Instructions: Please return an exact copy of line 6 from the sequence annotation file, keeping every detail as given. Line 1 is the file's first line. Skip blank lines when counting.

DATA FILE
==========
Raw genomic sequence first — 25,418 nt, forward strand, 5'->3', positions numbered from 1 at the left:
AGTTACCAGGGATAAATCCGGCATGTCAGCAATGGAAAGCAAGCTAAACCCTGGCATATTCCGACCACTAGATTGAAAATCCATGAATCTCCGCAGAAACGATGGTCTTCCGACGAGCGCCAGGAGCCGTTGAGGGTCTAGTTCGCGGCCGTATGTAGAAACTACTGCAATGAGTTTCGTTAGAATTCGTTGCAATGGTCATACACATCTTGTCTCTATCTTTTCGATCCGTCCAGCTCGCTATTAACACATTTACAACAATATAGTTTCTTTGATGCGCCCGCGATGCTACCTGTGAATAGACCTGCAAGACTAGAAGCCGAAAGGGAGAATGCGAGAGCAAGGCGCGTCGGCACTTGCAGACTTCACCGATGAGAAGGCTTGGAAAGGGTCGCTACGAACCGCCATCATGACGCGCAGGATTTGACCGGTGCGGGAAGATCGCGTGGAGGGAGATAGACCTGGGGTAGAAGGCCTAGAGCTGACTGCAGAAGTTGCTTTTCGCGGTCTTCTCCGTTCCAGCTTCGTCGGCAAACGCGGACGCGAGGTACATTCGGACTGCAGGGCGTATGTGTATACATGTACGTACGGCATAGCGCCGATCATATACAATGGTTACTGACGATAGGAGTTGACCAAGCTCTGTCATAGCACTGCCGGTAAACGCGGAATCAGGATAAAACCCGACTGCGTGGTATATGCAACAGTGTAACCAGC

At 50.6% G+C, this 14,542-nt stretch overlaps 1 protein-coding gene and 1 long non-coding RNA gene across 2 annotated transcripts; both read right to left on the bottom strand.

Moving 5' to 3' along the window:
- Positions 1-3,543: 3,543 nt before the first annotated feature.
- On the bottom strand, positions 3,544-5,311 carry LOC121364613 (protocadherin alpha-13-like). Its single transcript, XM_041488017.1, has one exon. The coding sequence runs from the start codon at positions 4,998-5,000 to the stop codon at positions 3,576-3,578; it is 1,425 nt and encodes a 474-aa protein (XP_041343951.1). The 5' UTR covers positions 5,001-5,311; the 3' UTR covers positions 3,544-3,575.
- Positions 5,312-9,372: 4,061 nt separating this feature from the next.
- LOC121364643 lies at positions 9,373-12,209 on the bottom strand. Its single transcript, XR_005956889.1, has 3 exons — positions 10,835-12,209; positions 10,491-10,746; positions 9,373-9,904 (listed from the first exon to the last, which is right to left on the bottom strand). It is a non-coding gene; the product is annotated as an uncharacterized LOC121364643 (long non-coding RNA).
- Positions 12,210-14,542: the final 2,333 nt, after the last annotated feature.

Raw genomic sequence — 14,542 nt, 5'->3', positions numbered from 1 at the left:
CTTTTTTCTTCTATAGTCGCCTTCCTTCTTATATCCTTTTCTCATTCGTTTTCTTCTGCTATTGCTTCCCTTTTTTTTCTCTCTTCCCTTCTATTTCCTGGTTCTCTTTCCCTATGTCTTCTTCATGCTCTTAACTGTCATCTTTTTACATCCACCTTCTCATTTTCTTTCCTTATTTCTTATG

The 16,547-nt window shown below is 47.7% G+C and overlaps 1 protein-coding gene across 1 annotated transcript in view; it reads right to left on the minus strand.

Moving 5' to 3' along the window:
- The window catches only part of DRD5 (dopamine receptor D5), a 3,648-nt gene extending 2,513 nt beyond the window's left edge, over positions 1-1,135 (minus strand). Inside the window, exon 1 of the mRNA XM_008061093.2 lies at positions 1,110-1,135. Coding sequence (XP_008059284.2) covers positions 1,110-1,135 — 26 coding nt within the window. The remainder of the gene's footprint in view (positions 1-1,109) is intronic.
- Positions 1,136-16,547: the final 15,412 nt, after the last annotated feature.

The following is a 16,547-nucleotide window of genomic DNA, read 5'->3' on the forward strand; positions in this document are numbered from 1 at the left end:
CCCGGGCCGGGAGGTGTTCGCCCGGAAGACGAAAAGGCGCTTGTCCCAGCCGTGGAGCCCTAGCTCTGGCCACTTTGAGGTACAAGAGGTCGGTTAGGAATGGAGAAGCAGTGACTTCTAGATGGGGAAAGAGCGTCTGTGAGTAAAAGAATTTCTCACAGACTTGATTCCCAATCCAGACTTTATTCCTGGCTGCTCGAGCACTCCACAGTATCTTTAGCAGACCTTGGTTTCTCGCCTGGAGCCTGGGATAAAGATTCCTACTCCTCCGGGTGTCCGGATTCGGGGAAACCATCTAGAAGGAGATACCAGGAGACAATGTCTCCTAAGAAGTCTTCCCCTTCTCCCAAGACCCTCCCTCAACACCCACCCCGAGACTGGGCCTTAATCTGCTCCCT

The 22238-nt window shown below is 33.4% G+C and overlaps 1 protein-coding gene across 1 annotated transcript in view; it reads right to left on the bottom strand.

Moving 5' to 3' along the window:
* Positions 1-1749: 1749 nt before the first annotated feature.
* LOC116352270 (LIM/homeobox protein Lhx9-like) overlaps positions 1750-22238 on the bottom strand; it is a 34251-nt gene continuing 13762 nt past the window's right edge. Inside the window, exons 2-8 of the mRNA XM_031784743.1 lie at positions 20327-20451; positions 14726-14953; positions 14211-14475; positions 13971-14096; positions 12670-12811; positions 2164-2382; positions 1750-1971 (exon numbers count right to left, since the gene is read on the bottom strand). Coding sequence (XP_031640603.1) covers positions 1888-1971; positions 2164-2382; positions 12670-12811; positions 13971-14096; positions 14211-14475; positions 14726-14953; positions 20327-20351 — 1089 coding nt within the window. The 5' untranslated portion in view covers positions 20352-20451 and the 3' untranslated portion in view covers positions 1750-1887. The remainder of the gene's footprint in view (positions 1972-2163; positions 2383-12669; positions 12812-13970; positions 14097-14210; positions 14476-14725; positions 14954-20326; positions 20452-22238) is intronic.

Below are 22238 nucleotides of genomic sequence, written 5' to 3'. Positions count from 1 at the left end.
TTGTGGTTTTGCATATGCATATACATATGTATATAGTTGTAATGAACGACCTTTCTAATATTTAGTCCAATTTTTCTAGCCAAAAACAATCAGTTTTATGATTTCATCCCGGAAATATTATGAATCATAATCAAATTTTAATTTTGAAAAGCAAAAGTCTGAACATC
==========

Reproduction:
- On the bottom strand, positions 3,544-5,311 carry LOC121364613 (protocadherin alpha-13-like). Its single transcript, XM_041488017.1, has one exon. The coding sequence runs from the start codon at positions 4,998-5,000 to the stop codon at positions 3,576-3,578; it is 1,425 nt and encodes a 474-aa protein (XP_041343951.1). The 5' UTR covers positions 5,001-5,311; the 3' UTR covers positions 3,544-3,575.